1. What experience do you have in actually trying these cases and how many trials have you had versus simply pleading the client guilty?

What you need to know: Experience is important, not just the number of years in practice, but whether the attorney is among the very few attorneys that have and can actually try a case to a judge or jury. If so, how often are they in court and how many of these cases have they actually tried?

Answer from my office: When we meet, I’ll be glad to discuss my full experience in each area of defense, noting the nature of the cases that I have tried in the past. You should note that past results are not indicative of how your case will resolve, but will explain the full extent of my experience.

2. Who will actually handle your case?

Concern: Many large firms and offices with large advertising budgets and numerous attorneys will send you to court, often with a less experienced or novice attorney.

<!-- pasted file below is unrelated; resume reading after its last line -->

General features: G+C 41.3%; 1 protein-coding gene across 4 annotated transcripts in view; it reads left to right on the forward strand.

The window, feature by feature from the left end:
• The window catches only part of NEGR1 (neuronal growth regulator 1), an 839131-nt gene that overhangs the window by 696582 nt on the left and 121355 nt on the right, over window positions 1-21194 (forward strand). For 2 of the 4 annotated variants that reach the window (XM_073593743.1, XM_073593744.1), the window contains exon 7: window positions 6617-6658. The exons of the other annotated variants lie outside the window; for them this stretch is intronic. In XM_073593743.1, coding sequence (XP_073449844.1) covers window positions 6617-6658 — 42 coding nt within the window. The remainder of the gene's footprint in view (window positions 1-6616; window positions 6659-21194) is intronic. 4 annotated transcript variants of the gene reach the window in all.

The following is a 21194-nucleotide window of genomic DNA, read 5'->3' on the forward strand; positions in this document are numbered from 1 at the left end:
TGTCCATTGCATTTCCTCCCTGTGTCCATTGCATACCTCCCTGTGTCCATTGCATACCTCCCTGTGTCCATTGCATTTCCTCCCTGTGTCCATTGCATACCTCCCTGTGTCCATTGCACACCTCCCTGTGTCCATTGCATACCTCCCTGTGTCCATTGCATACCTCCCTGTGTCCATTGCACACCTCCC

Answer From my office: As I have done for the past 37 years in practice, we will together prepare your case, speak to all witnesses, obtain and review all police reports, view all body camera and police car videos and create a strategy to obtain an acquittal and/or minimize your exposure to jail, fines or points.

3. What client preparation is necessary and why is it so important?

Concern: The state has professional witnesses, police officers and experts to testify against you. The manner in which you speak, appear and present in court is critical to the outcome.

Answer from my office: My job is to make sure that the judge sees you as more than just a case number. We will discuss how to answer questions and how to dress for court. At trial the judge may ask difficult questions before determining how to rule in your case. How you respond to these questions, and the manner in which we practice to anticipate any foreseen issues will have a direct impact on the trial itself.

Misconceptions: Clients have often said, “I’m innocent so why would I need a capable and experienced attorney?”

Reality: These are some of the hardest cases to defend. Many times the judge may be inclined to believe the testimony of a professional witness, such as a police officer, breath technician, drug recognition expert or other person testifying and therefore may find you guilty.